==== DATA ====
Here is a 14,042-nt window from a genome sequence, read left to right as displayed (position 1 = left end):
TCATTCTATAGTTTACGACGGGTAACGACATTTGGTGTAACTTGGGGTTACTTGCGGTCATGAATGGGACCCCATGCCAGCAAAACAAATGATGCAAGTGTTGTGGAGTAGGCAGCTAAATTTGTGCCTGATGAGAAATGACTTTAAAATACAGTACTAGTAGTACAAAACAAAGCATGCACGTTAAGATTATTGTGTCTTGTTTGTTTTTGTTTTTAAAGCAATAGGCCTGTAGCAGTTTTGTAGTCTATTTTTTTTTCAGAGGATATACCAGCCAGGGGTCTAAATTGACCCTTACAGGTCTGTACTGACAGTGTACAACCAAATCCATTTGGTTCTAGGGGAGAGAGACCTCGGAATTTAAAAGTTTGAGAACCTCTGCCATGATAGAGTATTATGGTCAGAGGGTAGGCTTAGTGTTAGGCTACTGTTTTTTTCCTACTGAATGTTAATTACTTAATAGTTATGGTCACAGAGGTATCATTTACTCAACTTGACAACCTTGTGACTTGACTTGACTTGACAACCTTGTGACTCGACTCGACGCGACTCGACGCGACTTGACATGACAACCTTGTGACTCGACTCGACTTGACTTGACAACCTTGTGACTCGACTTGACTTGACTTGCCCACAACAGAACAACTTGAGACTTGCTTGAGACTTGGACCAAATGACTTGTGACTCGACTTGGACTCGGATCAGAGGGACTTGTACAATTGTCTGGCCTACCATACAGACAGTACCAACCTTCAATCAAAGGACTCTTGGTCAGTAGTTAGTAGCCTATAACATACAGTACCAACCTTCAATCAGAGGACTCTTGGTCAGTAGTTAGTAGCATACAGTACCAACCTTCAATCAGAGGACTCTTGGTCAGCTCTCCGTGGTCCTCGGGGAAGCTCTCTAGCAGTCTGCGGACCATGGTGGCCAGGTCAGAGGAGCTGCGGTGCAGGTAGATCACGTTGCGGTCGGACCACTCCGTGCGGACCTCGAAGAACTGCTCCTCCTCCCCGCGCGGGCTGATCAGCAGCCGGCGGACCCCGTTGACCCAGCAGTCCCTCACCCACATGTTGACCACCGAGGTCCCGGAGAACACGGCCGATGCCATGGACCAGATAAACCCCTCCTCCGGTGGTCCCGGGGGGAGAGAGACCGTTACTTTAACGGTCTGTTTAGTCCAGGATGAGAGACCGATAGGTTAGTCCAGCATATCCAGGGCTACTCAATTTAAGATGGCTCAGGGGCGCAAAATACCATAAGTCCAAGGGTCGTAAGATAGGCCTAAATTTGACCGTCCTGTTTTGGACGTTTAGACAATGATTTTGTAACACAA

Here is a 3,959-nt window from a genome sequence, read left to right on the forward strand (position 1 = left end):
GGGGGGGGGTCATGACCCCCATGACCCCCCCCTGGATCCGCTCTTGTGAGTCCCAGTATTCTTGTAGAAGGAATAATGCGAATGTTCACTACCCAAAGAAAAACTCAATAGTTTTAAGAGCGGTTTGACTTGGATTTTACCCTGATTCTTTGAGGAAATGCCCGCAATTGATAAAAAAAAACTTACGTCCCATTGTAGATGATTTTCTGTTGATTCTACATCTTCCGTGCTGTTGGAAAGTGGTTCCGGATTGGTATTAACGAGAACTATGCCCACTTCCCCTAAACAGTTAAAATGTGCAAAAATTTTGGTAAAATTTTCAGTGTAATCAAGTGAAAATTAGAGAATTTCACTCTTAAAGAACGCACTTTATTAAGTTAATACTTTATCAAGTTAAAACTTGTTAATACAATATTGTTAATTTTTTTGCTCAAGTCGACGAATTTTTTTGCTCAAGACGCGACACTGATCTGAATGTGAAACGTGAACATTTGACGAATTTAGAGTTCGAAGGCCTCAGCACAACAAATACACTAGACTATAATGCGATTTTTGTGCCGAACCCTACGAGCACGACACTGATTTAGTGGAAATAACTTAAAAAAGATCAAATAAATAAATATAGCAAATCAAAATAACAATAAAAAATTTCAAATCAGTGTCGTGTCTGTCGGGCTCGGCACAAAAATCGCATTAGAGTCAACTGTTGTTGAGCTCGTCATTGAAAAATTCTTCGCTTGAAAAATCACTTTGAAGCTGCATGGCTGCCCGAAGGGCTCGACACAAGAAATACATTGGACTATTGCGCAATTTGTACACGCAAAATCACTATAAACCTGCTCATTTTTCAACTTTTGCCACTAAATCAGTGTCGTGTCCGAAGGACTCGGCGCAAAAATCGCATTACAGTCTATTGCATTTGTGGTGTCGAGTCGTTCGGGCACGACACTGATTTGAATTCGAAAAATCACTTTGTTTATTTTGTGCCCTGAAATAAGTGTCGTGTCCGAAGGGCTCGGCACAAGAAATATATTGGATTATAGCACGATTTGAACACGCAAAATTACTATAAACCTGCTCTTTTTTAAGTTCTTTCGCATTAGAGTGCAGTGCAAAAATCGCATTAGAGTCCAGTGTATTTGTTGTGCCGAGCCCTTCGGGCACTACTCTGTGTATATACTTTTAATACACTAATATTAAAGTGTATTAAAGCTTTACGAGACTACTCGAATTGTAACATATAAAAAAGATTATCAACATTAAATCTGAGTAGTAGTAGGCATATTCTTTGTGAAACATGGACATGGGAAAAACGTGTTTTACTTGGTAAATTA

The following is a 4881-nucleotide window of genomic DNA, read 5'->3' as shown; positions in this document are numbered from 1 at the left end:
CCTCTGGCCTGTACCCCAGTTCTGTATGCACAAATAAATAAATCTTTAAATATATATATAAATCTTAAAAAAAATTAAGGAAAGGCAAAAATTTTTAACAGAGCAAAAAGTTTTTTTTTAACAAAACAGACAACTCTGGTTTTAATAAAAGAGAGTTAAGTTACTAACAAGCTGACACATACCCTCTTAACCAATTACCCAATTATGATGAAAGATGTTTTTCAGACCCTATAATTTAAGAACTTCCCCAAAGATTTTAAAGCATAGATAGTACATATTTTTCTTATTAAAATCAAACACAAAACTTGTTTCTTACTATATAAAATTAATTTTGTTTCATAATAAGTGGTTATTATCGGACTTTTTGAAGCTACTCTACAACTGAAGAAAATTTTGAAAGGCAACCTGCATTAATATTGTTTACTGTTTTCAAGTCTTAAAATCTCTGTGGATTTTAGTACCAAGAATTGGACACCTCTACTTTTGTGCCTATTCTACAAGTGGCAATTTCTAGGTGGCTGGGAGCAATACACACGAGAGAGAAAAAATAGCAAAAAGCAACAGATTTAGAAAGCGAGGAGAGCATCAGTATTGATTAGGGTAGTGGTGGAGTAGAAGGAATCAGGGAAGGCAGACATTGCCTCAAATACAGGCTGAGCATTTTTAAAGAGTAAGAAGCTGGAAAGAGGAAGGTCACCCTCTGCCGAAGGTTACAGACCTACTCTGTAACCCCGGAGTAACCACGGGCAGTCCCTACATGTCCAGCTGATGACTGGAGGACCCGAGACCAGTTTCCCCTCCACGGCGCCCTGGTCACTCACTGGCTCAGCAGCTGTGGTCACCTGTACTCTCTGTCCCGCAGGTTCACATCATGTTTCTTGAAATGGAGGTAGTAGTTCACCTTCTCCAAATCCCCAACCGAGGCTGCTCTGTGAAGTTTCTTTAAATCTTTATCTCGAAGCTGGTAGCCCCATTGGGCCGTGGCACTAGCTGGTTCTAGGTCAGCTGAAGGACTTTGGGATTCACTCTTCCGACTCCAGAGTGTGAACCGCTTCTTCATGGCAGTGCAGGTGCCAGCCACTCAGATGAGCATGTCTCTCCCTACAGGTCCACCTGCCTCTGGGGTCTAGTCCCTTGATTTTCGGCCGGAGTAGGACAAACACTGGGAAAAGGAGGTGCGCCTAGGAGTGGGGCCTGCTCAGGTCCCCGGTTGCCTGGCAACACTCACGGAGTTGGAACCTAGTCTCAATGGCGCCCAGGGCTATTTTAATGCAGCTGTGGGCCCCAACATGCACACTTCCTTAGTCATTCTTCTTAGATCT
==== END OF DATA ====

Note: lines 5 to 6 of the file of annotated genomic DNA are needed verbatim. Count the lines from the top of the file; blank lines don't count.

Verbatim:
The following is a 4881-nucleotide window of genomic DNA, read 5'->3' as shown; positions in this document are numbered from 1 at the left end:
CCTCTGGCCTGTACCCCAGTTCTGTATGCACAAATAAATAAATCTTTAAATATATATATAAATCTTAAAAAAAATTAAGGAAAGGCAAAAATTTTTAACAGAGCAAAAAGTTTTTTTTTAACAAAACAGACAACTCTGGTTTTAATAAAAGAGAGTTAAGTTACTAACAAGCTGACACATACCCTCTTAACCAATTACCCAATTATGATGAAAGATGTTTTTCAGACCCTATAATTTAAGAACTTCCCCAAAGATTTTAAAGCATAGATAGTACATATTTTTCTTATTAAAATCAAACACAAAACTTGTTTCTTACTATATAAAATTAATTTTGTTTCATAATAAGTGGTTATTATCGGACTTTTTGAAGCTACTCTACAACTGAAGAAAATTTTGAAAGGCAACCTGCATTAATATTGTTTACTGTTTTCAAGTCTTAAAATCTCTGTGGATTTTAGTACCAAGAATTGGACACCTCTACTTTTGTGCCTATTCTACAAGTGGCAATTTCTAGGTGGCTGGGAGCAATACACACGAGAGAGAAAAAATAGCAAAAAGCAACAGATTTAGAAAGCGAGGAGAGCATCAGTATTGATTAGGGTAGTGGTGGAGTAGAAGGAATCAGGGAAGGCAGACATTGCCTCAAATACAGGCTGAGCATTTTTAAAGAGTAAGAAGCTGGAAAGAGGAAGGTCACCCTCTGCCGAAGGTTACAGACCTACTCTGTAACCCCGGAGTAACCACGGGCAGTCCCTACATGTCCAGCTGATGACTGGAGGACCCGAGACCAGTTTCCCCTCCACGGCGCCCTGGTCACTCACTGGCTCAGCAGCTGTGGTCACCTGTACTCTCTGTCCCGCAGGTTCACATCATGTTTCTTGAAATGGAGGTAGTAGTTCACCTTCTCCAAATCCCCAACCGAGGCTGCTCTGTGAAGTTTCTTTAAATCTTTATCTCGAAGCTGGTAGCCCCATTGGGCCGTGGCACTAGCTGGTTCTAGGTCAGCTGAAGGACTTTGGGATTCACTCTTCCGACTCCAGAGTGTGAACCGCTTCTTCATGGCAGTGCAGGTGCCAGCCACTCAGATGAGCATGTCTCTCCCTACAGGTCCACCTGCCTCTGGGGTCTAGTCCCTTGATTTTCGGCCGGAGTAGGACAAACACTGGGAAAAGGAGGTGCGCCTAGGAGTGGGGCCTGCTCAGGTCCCCGGTTGCCTGGCAACACTCACGGAGTTGGAACCTAGTCTCAATGGCGCCCAGGGCTATTTTAATGCAGCTGTGGGCCCCAACATGCACACTTCCTTAGTCATTCTTCTTAGATCT